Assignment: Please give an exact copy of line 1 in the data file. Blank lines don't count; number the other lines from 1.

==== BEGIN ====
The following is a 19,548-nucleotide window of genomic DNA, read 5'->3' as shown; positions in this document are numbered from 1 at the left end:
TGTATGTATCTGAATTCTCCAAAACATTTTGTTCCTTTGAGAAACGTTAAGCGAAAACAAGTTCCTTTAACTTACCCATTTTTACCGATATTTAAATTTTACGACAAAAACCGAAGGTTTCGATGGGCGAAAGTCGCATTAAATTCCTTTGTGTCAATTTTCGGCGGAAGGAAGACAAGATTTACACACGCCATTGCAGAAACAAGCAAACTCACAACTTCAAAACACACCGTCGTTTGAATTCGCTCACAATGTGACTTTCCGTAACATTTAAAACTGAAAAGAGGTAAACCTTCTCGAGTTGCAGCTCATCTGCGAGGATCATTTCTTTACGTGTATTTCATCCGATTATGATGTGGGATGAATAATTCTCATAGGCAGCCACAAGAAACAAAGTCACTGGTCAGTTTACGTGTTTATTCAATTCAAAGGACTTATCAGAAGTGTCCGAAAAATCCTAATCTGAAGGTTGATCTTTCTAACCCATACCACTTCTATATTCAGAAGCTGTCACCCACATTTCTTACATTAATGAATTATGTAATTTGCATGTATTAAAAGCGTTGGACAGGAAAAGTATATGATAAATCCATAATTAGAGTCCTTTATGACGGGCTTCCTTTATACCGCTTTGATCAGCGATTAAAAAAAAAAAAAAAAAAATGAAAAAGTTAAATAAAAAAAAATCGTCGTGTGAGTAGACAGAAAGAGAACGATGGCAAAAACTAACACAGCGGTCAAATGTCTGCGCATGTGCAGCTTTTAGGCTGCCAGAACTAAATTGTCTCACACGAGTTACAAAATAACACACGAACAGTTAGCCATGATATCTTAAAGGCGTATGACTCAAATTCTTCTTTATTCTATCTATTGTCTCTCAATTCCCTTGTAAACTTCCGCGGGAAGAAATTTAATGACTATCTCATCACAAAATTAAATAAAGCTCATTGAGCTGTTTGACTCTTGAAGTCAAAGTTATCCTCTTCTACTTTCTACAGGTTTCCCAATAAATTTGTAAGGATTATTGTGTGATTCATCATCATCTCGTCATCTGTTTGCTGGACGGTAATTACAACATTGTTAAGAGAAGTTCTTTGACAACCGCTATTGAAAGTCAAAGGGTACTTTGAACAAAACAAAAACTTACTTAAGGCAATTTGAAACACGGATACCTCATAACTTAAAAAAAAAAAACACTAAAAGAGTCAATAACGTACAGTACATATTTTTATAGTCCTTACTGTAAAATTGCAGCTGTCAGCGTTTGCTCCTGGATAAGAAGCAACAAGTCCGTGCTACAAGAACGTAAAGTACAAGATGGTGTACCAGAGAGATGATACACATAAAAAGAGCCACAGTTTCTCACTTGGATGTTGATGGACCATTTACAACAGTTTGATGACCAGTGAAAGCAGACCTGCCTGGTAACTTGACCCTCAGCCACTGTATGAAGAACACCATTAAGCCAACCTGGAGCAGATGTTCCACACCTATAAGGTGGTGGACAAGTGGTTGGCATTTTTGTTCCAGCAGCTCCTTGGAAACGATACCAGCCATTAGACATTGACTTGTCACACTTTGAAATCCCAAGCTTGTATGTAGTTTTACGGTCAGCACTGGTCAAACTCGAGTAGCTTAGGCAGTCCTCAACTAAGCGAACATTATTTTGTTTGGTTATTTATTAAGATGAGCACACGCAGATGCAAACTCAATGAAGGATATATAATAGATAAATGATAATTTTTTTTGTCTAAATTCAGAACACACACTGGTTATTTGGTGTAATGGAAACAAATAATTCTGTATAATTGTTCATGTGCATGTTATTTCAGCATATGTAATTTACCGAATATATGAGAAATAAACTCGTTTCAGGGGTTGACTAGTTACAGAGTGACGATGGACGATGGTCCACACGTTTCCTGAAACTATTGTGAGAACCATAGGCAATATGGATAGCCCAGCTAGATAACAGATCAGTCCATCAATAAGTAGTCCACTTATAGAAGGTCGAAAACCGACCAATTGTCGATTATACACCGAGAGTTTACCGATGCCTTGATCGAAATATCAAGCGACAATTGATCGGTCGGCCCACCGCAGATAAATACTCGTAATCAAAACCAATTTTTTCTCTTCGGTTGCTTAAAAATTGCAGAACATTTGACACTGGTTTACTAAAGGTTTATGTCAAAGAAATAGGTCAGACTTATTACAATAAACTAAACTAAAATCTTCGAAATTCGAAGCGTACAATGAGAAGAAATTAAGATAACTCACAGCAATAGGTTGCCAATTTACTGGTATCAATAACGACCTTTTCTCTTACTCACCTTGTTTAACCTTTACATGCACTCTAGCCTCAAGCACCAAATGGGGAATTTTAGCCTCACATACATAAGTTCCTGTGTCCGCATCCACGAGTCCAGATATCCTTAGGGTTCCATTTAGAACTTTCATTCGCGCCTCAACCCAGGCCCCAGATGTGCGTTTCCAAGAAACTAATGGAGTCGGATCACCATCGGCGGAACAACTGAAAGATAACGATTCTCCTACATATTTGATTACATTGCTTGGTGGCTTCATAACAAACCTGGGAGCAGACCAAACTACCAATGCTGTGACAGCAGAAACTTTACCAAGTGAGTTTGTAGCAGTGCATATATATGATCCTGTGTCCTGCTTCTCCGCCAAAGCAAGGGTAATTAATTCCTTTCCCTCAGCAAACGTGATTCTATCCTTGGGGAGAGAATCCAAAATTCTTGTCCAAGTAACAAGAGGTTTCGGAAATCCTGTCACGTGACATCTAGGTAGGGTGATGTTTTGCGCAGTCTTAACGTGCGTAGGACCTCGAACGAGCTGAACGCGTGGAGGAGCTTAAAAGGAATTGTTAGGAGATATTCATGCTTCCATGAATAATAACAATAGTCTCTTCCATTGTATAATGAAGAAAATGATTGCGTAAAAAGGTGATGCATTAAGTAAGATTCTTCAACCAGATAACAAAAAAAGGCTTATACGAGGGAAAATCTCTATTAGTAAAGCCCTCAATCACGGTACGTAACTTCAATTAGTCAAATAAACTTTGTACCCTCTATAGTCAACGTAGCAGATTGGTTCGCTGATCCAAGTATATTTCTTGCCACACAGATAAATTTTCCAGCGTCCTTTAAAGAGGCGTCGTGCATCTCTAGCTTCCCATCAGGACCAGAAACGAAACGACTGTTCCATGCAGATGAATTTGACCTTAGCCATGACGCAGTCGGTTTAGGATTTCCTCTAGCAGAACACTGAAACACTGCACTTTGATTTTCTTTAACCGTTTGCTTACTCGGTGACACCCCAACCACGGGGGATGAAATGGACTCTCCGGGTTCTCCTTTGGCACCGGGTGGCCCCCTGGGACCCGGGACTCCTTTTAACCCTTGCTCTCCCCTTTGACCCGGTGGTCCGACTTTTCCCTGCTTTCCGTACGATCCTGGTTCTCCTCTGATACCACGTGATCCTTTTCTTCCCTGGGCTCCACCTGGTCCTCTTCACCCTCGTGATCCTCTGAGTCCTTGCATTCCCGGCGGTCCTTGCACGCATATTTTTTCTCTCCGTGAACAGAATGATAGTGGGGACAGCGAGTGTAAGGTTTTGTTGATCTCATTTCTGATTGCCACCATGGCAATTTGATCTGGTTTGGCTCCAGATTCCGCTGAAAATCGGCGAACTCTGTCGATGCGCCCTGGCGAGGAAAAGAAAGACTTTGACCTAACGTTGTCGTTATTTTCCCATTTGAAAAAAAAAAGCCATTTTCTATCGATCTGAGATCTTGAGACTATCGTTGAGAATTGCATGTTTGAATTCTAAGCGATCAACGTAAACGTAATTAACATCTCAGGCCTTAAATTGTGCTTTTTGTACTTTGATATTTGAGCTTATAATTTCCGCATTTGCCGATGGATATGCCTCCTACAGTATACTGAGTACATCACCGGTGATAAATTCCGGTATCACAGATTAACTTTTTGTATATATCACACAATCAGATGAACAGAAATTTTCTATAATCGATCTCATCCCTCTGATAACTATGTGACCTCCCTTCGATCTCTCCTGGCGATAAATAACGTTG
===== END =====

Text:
The following is a 19,548-nucleotide window of genomic DNA, read 5'->3' as shown; positions in this document are numbered from 1 at the left end: